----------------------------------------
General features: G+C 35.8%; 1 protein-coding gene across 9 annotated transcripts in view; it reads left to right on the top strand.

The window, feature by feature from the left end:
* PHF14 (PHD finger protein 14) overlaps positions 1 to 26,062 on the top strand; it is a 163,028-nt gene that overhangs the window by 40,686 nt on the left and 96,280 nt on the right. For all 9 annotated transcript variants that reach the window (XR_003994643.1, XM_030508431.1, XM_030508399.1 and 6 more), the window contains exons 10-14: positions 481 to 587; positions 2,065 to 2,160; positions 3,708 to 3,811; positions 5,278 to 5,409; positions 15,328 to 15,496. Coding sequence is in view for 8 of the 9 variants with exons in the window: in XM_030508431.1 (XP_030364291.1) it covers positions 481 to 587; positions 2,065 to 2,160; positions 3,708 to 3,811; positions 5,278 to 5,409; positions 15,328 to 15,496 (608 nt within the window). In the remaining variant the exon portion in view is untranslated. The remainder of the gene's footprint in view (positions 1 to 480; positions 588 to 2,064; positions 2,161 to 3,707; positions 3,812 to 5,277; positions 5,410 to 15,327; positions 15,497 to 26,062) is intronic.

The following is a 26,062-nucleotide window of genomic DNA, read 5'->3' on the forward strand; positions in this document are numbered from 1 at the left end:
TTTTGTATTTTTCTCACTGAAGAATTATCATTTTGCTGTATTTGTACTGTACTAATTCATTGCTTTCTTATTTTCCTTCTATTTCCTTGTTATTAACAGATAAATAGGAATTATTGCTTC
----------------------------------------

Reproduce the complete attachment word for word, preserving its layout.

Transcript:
General features: G+C 35.8%; 1 protein-coding gene across 9 annotated transcripts in view; it reads left to right on the top strand.

The window, feature by feature from the left end:
* PHF14 (PHD finger protein 14) overlaps positions 1 to 26,062 on the top strand; it is a 163,028-nt gene that overhangs the window by 40,686 nt on the left and 96,280 nt on the right. For all 9 annotated transcript variants that reach the window (XR_003994643.1, XM_030508431.1, XM_030508399.1 and 6 more), the window contains exons 10-14: positions 481 to 587; positions 2,065 to 2,160; positions 3,708 to 3,811; positions 5,278 to 5,409; positions 15,328 to 15,496. Coding sequence is in view for 8 of the 9 variants with exons in the window: in XM_030508431.1 (XP_030364291.1) it covers positions 481 to 587; positions 2,065 to 2,160; positions 3,708 to 3,811; positions 5,278 to 5,409; positions 15,328 to 15,496 (608 nt within the window). In the remaining variant the exon portion in view is untranslated. The remainder of the gene's footprint in view (positions 1 to 480; positions 588 to 2,064; positions 2,161 to 3,707; positions 3,812 to 5,277; positions 5,410 to 15,327; positions 15,497 to 26,062) is intronic.

The following is a 26,062-nucleotide window of genomic DNA, read 5'->3' on the forward strand; positions in this document are numbered from 1 at the left end:
TTTTGTATTTTTCTCACTGAAGAATTATCATTTTGCTGTATTTGTACTGTACTAATTCATTGCTTTCTTATTTTCCTTCTATTTCCTTGTTATTAACAGATAAATAGGAATTATTGCTTC